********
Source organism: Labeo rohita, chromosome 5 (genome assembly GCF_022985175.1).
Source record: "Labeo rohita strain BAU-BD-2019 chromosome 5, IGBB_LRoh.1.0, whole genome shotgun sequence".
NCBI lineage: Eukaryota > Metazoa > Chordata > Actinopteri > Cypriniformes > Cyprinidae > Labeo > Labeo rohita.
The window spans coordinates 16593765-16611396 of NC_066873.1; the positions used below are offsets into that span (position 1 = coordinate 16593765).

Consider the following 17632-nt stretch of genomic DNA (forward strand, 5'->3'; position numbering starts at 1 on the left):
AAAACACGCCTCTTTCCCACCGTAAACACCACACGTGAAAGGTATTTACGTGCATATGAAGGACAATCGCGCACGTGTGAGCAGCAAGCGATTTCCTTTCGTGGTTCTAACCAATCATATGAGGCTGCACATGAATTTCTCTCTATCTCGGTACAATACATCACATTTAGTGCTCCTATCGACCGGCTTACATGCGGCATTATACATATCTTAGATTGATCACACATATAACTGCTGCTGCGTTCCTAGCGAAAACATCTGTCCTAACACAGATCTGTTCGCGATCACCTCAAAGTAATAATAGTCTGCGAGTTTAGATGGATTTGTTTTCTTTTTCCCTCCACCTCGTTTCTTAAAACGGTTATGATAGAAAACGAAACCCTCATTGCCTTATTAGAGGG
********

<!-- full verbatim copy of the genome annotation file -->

Source organism: Labeo rohita, chromosome 5 (genome assembly GCF_022985175.1).
Source record: "Labeo rohita strain BAU-BD-2019 chromosome 5, IGBB_LRoh.1.0, whole genome shotgun sequence".
NCBI lineage: Eukaryota > Metazoa > Chordata > Actinopteri > Cypriniformes > Cyprinidae > Labeo > Labeo rohita.
The window spans coordinates 16593765-16611396 of NC_066873.1; the positions used below are offsets into that span (position 1 = coordinate 16593765).

Consider the following 17632-nt stretch of genomic DNA (forward strand, 5'->3'; position numbering starts at 1 on the left):
AAAACACGCCTCTTTCCCACCGTAAACACCACACGTGAAAGGTATTTACGTGCATATGAAGGACAATCGCGCACGTGTGAGCAGCAAGCGATTTCCTTTCGTGGTTCTAACCAATCATATGAGGCTGCACATGAATTTCTCTCTATCTCGGTACAATACATCACATTTAGTGCTCCTATCGACCGGCTTACATGCGGCATTATACATATCTTAGATTGATCACACATATAACTGCTGCTGCGTTCCTAGCGAAAACATCTGTCCTAACACAGATCTGTTCGCGATCACCTCAAAGTAATAATAGTCTGCGAGTTTAGATGGATTTGTTTTCTTTTTCCCTCCACCTCGTTTCTTAAAACGGTTATGATAGAAAACGAAACCCTCATTGCCTTATTAGAGGG